You can read a great deal more about a variety of neuromuscular complications associated with statins at this link. Many patients believe that statins cause myositis. You can read their stories:

Statins and ALS-Like Syndrome

Share your own story in the comment section below.

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  1. Bev

    My endocrinologist has had me on 80 mg of atorvastatin for the last 10 years. Now, the last six months I have occasionally had a sharp pain in my right shoulder cap and am having trouble remembering certain words. I was a Stock Broker, am retired, and am 75 years old. Told Dr. but he wants me to continue on the statins because heart trouble was in my family. Yet, I’ve had no heart attack symptoms. What if I tried cutting the 80 mg of Atorvastatin in half to see if I get to feeling better?

    • Terry Graedon

      If you decide to experiment with a lower dose, be sure to discuss this with your doctor.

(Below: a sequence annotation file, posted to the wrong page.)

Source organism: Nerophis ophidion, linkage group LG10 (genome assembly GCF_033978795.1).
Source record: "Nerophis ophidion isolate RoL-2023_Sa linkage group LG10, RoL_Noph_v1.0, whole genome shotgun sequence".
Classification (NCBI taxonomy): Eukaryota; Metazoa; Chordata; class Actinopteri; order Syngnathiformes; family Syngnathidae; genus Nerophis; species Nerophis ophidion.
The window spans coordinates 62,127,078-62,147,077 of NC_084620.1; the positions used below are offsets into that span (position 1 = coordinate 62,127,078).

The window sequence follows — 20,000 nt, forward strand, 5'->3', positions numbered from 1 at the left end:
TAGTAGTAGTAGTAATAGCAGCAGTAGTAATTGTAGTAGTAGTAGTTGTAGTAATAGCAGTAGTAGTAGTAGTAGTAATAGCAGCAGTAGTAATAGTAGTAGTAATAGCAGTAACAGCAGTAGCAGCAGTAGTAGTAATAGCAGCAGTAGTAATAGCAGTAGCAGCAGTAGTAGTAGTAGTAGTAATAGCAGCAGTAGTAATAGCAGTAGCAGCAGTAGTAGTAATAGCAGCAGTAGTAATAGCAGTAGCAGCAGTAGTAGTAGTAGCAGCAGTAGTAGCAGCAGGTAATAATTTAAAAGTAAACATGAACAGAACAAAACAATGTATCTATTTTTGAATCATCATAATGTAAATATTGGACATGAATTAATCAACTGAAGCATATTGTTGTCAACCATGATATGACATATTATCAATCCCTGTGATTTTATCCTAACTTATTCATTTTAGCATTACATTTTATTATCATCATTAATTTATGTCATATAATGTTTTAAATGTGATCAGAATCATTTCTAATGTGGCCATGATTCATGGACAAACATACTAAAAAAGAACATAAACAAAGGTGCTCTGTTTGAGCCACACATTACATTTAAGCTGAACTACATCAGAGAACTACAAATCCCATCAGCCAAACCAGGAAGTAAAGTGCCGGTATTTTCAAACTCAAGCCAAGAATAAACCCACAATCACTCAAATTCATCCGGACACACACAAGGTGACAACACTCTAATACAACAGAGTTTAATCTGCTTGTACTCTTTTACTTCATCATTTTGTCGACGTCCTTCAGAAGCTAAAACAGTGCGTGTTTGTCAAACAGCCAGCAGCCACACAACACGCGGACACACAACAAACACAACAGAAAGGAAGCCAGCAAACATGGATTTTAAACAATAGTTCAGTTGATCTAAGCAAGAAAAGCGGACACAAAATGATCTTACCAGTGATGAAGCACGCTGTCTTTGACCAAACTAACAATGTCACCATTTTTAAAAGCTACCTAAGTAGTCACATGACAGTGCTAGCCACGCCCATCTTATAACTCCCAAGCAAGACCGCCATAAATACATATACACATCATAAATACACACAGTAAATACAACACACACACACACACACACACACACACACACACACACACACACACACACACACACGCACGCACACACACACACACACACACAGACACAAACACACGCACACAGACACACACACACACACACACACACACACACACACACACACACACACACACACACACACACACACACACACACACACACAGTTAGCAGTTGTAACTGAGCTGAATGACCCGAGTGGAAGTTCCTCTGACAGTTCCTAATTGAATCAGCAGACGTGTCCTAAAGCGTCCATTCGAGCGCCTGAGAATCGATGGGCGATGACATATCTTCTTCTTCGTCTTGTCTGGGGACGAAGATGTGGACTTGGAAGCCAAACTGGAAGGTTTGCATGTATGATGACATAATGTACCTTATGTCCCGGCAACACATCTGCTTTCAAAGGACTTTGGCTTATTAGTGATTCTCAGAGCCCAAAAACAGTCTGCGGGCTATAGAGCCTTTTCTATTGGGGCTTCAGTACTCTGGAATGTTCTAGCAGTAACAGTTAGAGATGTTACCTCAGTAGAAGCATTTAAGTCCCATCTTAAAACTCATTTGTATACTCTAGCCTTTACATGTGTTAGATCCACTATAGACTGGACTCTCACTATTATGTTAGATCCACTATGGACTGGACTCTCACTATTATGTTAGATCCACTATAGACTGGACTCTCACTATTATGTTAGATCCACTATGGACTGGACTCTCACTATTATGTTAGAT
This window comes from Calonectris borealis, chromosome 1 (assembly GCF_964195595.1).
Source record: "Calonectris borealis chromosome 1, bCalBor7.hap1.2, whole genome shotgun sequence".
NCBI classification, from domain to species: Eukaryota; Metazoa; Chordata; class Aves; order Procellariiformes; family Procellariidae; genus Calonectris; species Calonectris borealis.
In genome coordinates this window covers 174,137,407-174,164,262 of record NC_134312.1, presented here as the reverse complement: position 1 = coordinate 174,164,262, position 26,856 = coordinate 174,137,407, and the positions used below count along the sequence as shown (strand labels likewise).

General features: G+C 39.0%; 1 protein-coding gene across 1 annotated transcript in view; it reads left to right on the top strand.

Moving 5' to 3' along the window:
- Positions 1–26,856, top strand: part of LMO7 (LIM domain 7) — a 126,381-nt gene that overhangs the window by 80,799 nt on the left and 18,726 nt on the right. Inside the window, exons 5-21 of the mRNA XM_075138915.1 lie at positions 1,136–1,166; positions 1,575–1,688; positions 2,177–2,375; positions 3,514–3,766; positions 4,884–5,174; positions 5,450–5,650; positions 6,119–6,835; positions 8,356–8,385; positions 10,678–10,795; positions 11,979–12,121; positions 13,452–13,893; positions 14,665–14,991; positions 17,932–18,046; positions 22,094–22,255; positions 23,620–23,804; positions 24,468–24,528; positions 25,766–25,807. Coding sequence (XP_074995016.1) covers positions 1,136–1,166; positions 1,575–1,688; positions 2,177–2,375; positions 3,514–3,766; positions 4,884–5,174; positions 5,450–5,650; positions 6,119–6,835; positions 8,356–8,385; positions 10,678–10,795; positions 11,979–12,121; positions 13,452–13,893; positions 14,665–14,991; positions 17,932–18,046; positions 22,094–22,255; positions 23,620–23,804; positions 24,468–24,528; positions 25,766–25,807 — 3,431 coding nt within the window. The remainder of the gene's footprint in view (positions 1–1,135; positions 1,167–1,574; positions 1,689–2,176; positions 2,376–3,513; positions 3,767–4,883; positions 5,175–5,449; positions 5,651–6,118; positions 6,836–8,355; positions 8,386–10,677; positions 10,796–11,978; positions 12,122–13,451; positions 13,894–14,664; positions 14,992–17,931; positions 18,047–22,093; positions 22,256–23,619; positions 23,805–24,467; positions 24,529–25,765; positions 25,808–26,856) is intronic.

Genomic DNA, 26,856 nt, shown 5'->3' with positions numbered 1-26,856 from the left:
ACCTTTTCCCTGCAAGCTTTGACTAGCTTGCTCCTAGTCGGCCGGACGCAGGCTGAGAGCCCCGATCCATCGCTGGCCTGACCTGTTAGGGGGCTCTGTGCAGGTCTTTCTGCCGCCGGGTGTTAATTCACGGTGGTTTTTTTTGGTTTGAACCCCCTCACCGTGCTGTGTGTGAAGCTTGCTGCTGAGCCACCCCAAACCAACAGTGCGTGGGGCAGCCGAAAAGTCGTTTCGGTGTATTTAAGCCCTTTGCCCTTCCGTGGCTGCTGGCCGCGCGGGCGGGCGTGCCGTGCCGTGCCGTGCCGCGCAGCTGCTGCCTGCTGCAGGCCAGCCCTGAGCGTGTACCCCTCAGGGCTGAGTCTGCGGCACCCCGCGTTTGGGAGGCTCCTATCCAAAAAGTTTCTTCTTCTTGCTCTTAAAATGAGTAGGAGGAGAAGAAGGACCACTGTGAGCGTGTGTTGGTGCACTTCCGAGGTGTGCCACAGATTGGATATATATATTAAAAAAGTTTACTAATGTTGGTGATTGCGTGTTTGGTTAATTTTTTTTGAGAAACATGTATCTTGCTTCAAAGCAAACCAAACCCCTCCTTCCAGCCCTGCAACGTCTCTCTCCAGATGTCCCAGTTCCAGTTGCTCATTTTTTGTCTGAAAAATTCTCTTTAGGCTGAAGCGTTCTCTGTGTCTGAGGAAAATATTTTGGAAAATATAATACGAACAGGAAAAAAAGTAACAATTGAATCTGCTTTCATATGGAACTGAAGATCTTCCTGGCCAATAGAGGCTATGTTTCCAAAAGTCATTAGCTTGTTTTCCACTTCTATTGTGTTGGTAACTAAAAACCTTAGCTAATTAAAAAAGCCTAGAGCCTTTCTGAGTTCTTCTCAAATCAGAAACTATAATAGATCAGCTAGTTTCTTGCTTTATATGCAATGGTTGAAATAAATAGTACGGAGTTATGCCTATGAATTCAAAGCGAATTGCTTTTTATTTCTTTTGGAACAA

2. RoseMarie Luevano

    I have been having a lot of problems since taking statins, I had told my previous doctor about my muscle pain and tiredness, then when her retired and new doctor took over explained same problem, but my muscle pain became more of a cramping and weakness, but was just told to continue , now my balance has gotten worse

  3. Paul

    Recently the American Heart Association acknowledged that statins had muscle and nerve side effects. Many medical professionals have been critical of this association because they have accepted large amounts of money from the statin manufacturers. Basically, they haven’t changed their tune. They just did it a different way. They still state that the serious side effects are rare despite many papers that have been published stating that the frequency of muscle and nerve damage can be 10 to 40%. I had my own problem, which I have reported here before, with much pain and a very high CPK test. Being a pharmacist I recognized what was going on and got off the statin.
    After 2 months most of the pain went.

  4. Deb
    Bourne End Buckinghamshire, UK

    In 2011 my GP prescribed Simvastatin 40mg, as I had high cholesterol and a family history of heart disease. From the first tablet, I had muscle pain, and after 5 days I stopped taking it, as I couldn’t stand the pain. About 10 days later I was at work when I stooped down to get a book of the bottom shelf. I couldn’t get back up. I fell sideways but I didn’t have the strength to stand on my own.